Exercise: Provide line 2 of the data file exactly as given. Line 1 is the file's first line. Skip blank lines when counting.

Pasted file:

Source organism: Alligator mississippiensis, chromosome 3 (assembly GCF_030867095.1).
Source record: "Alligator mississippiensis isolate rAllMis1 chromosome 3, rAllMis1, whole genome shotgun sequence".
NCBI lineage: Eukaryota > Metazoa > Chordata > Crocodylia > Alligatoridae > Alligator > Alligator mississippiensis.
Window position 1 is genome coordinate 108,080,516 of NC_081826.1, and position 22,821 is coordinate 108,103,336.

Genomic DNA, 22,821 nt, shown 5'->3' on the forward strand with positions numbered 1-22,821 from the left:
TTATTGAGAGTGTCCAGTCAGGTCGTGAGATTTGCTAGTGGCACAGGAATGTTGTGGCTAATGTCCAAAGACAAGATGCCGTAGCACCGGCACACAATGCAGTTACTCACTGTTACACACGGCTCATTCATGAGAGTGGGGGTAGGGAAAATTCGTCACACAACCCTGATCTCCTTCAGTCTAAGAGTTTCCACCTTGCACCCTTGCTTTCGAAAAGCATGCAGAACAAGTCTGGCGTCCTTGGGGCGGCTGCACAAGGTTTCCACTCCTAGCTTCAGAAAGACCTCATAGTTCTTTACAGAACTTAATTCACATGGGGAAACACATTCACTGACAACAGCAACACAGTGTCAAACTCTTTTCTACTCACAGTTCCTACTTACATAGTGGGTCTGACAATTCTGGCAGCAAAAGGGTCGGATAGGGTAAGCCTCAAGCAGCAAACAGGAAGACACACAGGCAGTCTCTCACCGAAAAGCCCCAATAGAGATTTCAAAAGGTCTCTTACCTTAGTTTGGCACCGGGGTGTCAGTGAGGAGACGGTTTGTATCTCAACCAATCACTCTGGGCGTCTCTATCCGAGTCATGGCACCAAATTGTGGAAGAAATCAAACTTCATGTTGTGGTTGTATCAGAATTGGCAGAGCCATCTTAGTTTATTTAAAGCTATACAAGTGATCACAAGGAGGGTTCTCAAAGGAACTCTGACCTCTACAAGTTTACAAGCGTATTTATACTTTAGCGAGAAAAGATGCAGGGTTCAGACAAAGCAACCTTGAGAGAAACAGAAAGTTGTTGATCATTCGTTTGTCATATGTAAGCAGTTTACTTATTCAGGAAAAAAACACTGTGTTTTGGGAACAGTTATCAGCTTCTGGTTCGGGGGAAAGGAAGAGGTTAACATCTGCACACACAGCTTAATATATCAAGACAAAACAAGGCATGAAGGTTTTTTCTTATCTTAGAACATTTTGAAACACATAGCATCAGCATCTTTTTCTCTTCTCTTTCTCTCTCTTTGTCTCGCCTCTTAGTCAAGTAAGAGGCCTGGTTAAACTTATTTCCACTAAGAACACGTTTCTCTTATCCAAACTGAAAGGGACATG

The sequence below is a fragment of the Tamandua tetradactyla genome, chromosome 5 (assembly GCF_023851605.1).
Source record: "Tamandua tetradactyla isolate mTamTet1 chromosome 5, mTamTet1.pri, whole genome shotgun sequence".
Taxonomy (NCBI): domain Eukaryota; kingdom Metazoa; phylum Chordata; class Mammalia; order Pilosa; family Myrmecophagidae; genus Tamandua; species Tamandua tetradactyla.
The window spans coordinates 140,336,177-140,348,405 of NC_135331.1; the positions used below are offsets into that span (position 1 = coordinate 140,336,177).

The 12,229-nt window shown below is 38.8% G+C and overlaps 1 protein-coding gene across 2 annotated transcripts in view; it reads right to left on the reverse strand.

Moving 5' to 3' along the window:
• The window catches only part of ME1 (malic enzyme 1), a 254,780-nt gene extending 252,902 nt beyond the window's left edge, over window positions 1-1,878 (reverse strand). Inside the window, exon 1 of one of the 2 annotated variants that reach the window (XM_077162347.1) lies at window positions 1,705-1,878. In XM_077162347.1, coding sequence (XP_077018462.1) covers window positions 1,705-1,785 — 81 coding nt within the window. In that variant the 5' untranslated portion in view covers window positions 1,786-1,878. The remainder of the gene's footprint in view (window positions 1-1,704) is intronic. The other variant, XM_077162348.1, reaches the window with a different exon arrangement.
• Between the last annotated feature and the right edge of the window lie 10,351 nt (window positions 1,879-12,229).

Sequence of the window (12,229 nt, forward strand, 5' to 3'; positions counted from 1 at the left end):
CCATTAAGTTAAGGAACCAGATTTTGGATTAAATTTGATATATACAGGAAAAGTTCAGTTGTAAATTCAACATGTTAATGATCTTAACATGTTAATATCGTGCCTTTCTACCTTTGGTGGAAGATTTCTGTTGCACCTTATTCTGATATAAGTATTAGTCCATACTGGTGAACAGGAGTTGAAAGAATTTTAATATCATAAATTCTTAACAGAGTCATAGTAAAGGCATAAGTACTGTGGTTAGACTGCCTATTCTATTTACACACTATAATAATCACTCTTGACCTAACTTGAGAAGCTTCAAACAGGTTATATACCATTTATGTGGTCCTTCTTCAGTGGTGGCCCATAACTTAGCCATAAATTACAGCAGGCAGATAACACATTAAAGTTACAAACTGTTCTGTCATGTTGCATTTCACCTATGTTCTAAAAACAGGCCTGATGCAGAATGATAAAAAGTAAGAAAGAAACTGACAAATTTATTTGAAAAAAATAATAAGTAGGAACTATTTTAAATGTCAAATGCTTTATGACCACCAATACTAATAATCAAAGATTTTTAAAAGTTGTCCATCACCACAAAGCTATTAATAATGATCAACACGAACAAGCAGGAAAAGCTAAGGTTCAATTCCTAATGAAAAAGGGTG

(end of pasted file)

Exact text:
Source record: "Alligator mississippiensis isolate rAllMis1 chromosome 3, rAllMis1, whole genome shotgun sequence".